LASCO, VERCELES, VILLANUEVA, VITORILLO
368

CERTIFIED CLUBS, INC. vs. COURT OF APPEALS


G.R. No. L-47695
May 7, 1987

FACTS:

Petitioner, Certified Clubs, Inc., is the lessee of the building known as the VIP Building, located at the comer
of Plaza Ferguson and Roxas Boulevard, Manila. Private respondent, Institutional Food Services, Inc., runs
a restaurant business known as the "Alta Vista Restaurant and Supper Club."

Two sub-lease agreements were entered into between petitioner and private respondent for the sixth floor
of the VIP Building.

Private respondent terminated the lease and filed the complaint for violation of the lease contract. Petitioner
denied liability invoking the provisions of the Lease Agreements. Private respondent denied liability on the
Counterclaim.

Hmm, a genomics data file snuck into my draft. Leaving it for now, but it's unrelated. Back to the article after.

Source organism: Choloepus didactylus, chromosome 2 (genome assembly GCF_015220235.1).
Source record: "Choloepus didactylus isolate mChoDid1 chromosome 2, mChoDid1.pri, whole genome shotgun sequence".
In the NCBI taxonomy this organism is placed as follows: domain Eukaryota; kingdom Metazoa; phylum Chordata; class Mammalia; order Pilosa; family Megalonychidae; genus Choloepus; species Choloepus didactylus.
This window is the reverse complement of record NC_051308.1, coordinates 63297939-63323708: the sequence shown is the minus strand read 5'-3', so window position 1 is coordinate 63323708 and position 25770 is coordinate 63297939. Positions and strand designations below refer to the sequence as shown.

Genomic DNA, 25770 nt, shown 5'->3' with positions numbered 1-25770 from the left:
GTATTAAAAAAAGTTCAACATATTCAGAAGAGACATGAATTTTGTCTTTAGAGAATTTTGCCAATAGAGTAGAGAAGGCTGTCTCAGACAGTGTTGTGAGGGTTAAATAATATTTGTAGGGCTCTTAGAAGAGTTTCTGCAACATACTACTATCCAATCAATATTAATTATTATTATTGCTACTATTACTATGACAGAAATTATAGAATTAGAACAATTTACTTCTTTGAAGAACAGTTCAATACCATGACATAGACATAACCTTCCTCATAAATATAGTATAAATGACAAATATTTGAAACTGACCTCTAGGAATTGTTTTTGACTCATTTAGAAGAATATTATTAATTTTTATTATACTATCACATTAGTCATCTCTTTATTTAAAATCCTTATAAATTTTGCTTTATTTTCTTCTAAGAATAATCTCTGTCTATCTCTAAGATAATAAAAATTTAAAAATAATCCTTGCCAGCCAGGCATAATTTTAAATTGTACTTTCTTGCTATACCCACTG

ISSUE:

Whether or not Court of Appeals erred in upholding the right of private respondent to damages and in
denying to the petitioner the value of leasehold improvements and erred in upholding the right of private
respondent to damages and in denying to the petitioner the value of leasehold improvements.

HELD:

It is true that paragraph 5 of the Sub-lease Agreement on repairs (supra), one of the provisions on which
petitioner relies, specifically provides that the sub-lessee assumes all obligations for maintenance and
operation as if the sub-lessee is owner. One of the exceptions to the assumption of duties and obligations,
however, is where the thing "required to be done" arises from "faulty construction." It was apparent that the
central air. conditioning was faultily constructed, hence the frequent breakdowns that private respondent
experienced, something that it could ill afford considering the nature of its restaurant business. It was,
therefore, incumbent on petitioner to have made the necessary repairs and to have maintained the
airconditioning unit in running and satisfactory condition. it must not be lost sight of either that under the
Agreements, it was petitioner which was obliged to provide the leased premises with complete